|An illustration of declining productivity
This is not a new issue but had been left to prolong. SERC contributed an article to BERNAMA in 2020 here in view of the challenges to come from the pandemic. An updated view is the extract from Thick as a Brick's Declining Productivity: Worrisome economics beyond politics below:
To ... appreciate the problem and able to understand the implication, the issue of declining productivity raised in the recent Keluar Sekejap interview with World Bank Chief Economist for Malaysia, Aporva Sanghi incapsulate the crossroad situation we are in.
Aporva mentioned of the long term decline in productivity. Decline in investment at below 20% of GDP and the investment coming Malaysia's way lack quality.
One area in investment decline is education or in other words, human resource investment. He described and quantified Malaysia as facing learning poverty at 40%. There is lack of nutrition in school children, in which we recalled the late Ungku Aziz (Al Fatihah) talking about kerangka minda decades ago.
The economy needs to be more competitive and do away 4ith excessive APs, monopoly, and excessive reliance on imports.
The NIMP is good but its still horizontal i.e. lacking depth. As any IMF/World Bank mantra, need liberalisation and one area is on services mentioned to increase competition and raise competency.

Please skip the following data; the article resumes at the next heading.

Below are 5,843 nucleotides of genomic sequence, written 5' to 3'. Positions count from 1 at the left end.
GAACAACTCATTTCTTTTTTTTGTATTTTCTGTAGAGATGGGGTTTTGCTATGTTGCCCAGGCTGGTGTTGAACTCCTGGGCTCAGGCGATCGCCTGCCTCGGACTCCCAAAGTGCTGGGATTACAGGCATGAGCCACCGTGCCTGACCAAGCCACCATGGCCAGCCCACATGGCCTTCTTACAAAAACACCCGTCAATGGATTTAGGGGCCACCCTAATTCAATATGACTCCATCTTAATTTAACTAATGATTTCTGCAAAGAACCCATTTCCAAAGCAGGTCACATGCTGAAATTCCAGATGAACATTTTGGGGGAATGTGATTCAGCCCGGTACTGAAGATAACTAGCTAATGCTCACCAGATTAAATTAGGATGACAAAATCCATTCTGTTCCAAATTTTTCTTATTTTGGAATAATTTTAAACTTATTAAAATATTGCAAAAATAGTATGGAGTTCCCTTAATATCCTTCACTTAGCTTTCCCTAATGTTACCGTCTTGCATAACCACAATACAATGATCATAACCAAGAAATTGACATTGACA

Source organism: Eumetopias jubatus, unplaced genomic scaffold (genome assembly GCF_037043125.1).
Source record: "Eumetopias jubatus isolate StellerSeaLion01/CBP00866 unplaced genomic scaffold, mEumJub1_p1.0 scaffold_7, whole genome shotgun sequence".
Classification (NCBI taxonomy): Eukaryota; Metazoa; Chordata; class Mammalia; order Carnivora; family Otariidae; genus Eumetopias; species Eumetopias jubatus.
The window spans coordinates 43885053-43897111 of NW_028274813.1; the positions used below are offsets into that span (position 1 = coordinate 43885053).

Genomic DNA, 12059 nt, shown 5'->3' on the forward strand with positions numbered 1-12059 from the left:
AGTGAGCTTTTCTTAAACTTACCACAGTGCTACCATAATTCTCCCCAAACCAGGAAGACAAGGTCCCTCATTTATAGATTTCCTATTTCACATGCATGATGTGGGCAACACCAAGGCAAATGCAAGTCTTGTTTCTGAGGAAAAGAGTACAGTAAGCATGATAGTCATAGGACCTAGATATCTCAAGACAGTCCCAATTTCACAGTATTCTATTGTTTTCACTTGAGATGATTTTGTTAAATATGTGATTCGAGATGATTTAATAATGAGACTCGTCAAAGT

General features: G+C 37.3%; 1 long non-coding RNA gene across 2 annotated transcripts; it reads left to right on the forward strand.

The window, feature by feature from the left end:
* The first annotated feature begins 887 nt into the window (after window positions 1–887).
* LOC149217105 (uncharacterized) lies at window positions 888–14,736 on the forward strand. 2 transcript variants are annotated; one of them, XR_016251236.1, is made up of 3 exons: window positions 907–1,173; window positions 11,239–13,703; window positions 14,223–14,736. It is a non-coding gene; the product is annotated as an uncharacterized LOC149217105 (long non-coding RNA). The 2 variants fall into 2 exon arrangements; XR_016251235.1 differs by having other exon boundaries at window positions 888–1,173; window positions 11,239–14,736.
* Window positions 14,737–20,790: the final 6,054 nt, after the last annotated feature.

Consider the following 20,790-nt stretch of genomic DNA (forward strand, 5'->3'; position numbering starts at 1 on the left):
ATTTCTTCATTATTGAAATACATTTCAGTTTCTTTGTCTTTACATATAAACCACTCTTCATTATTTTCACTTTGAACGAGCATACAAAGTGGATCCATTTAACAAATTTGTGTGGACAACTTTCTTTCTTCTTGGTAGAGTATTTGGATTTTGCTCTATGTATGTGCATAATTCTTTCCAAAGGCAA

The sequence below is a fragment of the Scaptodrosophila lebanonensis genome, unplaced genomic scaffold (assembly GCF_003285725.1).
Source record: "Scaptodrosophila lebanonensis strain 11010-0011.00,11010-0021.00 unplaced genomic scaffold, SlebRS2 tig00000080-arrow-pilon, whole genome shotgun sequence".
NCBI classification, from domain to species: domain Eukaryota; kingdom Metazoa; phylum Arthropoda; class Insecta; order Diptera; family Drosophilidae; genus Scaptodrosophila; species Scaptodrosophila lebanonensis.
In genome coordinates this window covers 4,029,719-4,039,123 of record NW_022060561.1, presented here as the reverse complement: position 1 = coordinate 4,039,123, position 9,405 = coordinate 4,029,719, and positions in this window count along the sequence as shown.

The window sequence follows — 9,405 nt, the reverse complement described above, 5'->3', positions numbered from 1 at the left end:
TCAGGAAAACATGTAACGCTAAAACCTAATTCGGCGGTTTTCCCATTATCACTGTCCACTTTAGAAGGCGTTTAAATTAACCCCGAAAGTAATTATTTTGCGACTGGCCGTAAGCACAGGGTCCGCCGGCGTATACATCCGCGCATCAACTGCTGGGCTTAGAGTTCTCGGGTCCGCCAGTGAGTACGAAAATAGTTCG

He highlighted the semi-conductor industry to illustrates the weakness of Malaysia in taking advantage of its position and realised its potential to be a major global player.
Policy stability was lacking in Malaysia. The country need talent .. talent ... talent ..., but policymaker could only think of revenue sacrificing tax incentive to go about it, instead of taking the more painstaking and effective solution.
Too many plans and policies, but not enough on the doing. Too many programs, departments and special purpose agencies, which only increase overheads, to end up fragmentised and lacked deliverables. Madani and even Keluarga Malaysia had good intention and narratives, but still needed to do is the economy wide reform or transformation.
The problem with over reliance on foreign workers was mentioned. Repeated PMs expressed need to reduce dependence, but at the end, all succumb to industries' pleadings and end up not doing anything. The overdependence problem came at the expense of locals and it was glaring post-Covid in the effort to revive the economy.
Malaysia has problem of too low wages, but it still goes back to low wage against productivity as yardstick. Increasing minimum wage did not come with higher productivity and without it, could possible lead to business failure.
Landing to end the podcast on a diplomatic tone, Aporva said Malaysia is never as bad as it seem, but it is never as good as it should be.
Too many legacy issues of the structural kind. It needs to find ways to raise revenue. More spending needed to prepare for the aging population, defense, healthcare among others. It need to unlock the state-held growth.
Another way of saying, the civil servants are major hinderance and obstacle to change, new initiatives and ultimately progress.
Read also BNM's 2019 paper: